As a student and recipient of student loans, I’ve been collecting huge sums of debt. Before I started Frugaling.org, I had amassed about $37k between car, credit, and financial aid. Thankfully, that recipe for disaster was turned around when I began writing about my new, frugal life.
Student loan interest is deductible!
I saved and made more money than ever in 2013. Despite being a full-time graduate student (at around 60 hours per week), I started making enough money to pay back my student loans. By the end of 2013, I paid off $1,785.46 of interest (just interest) owed on my student loans.
The IRS and tax code stipulates that a recipient of student loans is granted up to $2,500 in deductions from the payment of student loan interest. Again, this is only the interest that has been gained on the loans – not the principal that was originally lent. Moreover, if you make over $75k ($155k if married) in adjusted gross income (AGI), you do not qualify for this deduction. You can find out whether you qualify for the deduction here.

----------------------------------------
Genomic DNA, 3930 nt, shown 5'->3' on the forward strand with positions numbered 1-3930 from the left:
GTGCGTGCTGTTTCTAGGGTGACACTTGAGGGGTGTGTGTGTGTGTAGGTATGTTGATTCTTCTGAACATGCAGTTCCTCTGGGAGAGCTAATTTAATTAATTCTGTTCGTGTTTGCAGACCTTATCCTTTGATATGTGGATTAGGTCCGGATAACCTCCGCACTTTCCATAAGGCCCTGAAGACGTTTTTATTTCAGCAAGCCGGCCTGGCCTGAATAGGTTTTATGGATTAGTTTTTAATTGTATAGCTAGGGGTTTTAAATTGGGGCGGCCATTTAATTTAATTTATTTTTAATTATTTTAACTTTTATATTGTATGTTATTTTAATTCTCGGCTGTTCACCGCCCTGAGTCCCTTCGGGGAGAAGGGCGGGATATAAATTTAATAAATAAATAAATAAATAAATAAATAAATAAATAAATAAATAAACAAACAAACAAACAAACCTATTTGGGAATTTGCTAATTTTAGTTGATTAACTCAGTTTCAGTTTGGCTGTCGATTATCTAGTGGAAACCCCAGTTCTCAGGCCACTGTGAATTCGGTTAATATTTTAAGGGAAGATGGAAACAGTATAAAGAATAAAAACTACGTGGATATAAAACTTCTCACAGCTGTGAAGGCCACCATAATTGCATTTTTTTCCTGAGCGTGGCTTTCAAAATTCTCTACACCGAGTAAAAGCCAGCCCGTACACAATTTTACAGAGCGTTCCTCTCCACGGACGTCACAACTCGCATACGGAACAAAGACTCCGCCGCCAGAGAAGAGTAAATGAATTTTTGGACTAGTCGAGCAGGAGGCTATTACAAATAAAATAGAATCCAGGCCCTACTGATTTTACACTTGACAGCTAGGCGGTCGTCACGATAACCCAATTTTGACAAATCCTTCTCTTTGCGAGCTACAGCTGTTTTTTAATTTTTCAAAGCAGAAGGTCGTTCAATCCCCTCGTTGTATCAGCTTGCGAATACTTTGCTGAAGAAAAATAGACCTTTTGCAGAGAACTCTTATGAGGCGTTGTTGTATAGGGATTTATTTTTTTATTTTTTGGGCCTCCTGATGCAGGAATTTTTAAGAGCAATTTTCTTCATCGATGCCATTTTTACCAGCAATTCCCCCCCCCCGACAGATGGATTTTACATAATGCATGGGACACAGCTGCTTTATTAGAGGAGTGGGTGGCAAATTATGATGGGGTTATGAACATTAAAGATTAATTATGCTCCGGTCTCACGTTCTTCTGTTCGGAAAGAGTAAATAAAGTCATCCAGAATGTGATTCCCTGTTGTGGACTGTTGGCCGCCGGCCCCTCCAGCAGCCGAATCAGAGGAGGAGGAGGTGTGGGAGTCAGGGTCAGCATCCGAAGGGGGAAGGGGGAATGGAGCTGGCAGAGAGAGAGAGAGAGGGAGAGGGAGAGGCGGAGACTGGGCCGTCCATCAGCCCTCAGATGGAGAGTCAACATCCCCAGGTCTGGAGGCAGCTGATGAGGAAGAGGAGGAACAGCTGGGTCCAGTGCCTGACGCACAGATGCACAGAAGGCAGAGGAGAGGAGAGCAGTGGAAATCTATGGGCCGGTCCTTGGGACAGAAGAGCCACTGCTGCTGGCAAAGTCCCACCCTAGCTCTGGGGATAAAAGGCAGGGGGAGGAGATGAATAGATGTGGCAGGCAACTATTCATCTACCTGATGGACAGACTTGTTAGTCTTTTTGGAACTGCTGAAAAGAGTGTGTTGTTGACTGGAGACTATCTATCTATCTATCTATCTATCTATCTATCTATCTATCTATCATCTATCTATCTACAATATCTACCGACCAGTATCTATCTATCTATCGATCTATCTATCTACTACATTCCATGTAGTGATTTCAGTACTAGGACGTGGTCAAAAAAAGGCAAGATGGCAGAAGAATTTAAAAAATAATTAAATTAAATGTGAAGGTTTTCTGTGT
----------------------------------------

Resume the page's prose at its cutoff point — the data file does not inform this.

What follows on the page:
The use and importance of Form 1098-E
Every year that you are paying student loans, you end up contributing a certain amount in interest. In return you will receive a little golden ticket (Form 1098-E) that allows you to deduct some income tax. All you have to do is enter the corresponding boxes on a program like TurboTax and you’ll magically see a sizeable refund add up.
Pair a nice deduction with Amazon’s TurboTax bonus of 10% on this year’s refund, and you’ll be flush with cash come return season!
Here’s a link to this year’s official IRS Form 1098-E.